Wings first-round pick Anthony Mantha, here putting on a Detroit jersey during the 2013 NHL draft, gives the team a proven scorer with ample size (6-foot-4). (Bruce Bennett/Getty Images)
Detroit— The Red Wings got their big man with a heavy shot, whom some observers are calling “a sniper.”
Is he Bryan Bickell, Vincent Lecavalier or Nathan Horton, the unrestricted free agents? No. This was the 2013 NHL draft, not unrestricted free agency.
As is often the case when it comes to the Wings these days, the fans simply are going to have to be more patient than that.
The player is an 18-year-old from Quebec named Anthony Mantha. At 6-foot-4, 190 or 200 pounds — depending on which scouting report one reads — with good skating skills for a big man and a heavy wrist shot, Mantha was the only 50-goal scorer in the draft.
Ken Holland looked happy at the Prudential Center in New Jersey. Mike Babcock looked ebullient.
The Red Wings may have the big sniper they have needed since Brendan Shanahan left town. But fans will not know for a while.
Mantha is unlikely to play in the NHL until about 2017.
Quick help unlikely
But fans of the Red Wings ought to be excited, nonetheless.
The fact of the matter is Bickell, Lecavalier and Horton are utterly unlikely to come to Detroit to play for the Wings. At this point in their careers, all three are still looking for a big payday.
The Blackhawks, for whom the large, gritty Bickell scored nine goals on the way to the Stanley Cup, were intent Sunday on clearing as much cap space as it could, trading Dave Bolland to the Maple Leafs. By the end of the day, they had re-signed Bickell for four years at $16 million.
Reportedly, the Red Wings are one of eight teams who have talked to Lecavalier, 33, who scored only 10 goals, albeit in the lockout-shortened season of 2013. It is conceivable most if not all of the other seven teams will offer Lecavalier more money and time.
Horton? The Bruins, who played in the Stanley Cup Finals, do not do well in the playoffs without the big forward. But, while Horton’s injury problems have been manifest, they may not keep some teams from showering the sizeable marksman with dollars.
Given the lay of the land in the NHL and the current status of the Red Wings, the importance of the NHL draft is increased and Mantha is an exciting development worth watching over the next few seasons.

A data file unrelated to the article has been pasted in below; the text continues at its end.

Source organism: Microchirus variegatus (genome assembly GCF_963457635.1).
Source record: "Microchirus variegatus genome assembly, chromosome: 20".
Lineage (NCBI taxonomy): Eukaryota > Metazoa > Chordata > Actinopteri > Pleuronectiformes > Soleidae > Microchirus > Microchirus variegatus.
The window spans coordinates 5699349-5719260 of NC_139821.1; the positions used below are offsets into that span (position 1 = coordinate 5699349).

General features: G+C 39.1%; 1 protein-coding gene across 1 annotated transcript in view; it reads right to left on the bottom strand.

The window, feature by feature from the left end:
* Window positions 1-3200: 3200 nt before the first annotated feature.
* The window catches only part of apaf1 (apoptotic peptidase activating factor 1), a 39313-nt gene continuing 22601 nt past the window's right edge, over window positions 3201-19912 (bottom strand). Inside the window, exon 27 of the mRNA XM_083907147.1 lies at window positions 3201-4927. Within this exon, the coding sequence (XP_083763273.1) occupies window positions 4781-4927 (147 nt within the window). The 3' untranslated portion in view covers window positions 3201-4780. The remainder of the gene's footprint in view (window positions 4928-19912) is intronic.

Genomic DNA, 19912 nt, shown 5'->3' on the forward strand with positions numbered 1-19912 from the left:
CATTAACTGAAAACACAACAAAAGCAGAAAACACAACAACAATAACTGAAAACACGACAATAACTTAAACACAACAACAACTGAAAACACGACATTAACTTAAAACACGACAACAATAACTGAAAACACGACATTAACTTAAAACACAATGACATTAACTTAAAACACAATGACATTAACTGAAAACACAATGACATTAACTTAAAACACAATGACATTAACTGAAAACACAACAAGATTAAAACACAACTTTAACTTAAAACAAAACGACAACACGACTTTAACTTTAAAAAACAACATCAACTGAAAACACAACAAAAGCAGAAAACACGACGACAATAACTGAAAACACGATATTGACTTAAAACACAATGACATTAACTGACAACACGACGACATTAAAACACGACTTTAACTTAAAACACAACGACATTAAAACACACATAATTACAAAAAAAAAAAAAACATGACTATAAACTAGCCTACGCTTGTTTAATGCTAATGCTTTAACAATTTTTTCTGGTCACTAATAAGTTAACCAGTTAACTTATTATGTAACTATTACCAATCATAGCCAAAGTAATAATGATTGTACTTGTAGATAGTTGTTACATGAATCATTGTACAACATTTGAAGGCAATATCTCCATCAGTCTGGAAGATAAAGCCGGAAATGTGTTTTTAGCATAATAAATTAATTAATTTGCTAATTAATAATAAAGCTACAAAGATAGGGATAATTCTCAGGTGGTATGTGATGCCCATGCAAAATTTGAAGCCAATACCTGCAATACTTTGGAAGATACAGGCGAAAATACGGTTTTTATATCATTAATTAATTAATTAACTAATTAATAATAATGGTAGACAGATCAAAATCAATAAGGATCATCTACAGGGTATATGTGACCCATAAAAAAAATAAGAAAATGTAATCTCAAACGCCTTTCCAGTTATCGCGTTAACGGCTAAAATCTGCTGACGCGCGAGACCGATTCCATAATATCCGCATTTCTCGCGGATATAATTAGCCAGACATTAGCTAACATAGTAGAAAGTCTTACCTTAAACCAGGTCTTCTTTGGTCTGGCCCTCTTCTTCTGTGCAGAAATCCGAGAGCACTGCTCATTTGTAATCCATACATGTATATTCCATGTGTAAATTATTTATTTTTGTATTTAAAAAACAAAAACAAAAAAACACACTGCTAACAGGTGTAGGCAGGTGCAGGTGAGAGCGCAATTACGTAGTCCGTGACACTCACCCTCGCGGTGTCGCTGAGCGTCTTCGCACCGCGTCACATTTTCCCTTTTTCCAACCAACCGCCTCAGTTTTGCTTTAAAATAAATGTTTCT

What does it mean about now?
It means the Wings will continue to amass young talent to restock both the Calder Cup-winning Grand Rapids Griffins and their own increasingly youthful, surprisingly-successful roster in Detroit. And when they have enough pieces in place to pull the trigger on some moves for free agents that will suddenly and markedly increase their chances of winning the Stanley Cup, they will do it.
But, until then, Junes and Julys are more about youth and development for the Red Wings. While that makes thing less exciting, it also seems like the shrewd strategy.
While it is less than 50-50, perhaps considerably so, that they will sign a big-name unrestricted free agent this month, they were picking up what they needed for the more distant future by drafting large, goal-scoring forwards.
It has been a need for a few seasons that was underlined again this year, when goals were at a premium for the Red Wings, especially in postseason.
Picks will be heard from
Mantha is the highest forward selected in the draft by the Wings since Martin Lapointe, when that sizeable shooter was selected 10th in 1991.
They also selected 6-1, 190-pound Zach Nastasiuk, a goal-scoring forward, with the 48th pick, and Tyler Bertuzzi, Todd’s nephew, a 6-foot, 178-pound goal-scoring forward, at 59th. Both Nastasiuk and Bertuzzi, who is less sizeable than his uncle but shares some of his tenacious, physical instincts, were selected in the second round.
The trio are unlikely to play anytime soon. But as the Red Wings continue to retool, as they continue to add youth and size to the lineup, they may be important acquisitions to be heard from in the years to come.
Meanwhile, Holland and Babcock are undoubtedly interested in kicking a lot of tires in free agency this month. There are more players than just Lecavalier and Horton still available.
But after re-signing defenseman Jakub Kindl and penalty-killing forward Drew Miller this week and drafting the trio of goal-scoring forwards, the Wings undoubtedly believe they already have had the sort of success this offseason that is consistent with how they intend to restructure a perennial Stanley Cup contender: with draft choices and with players they develop in Detroit, Grand Rapids and Toledo, to be topped-off, eventually, with some key free-agent acquisitions or trades.
Something big might yet develop for them in the summer of 2013 along those two paths.
Even if it does not, however, their current plans are proceeding apace.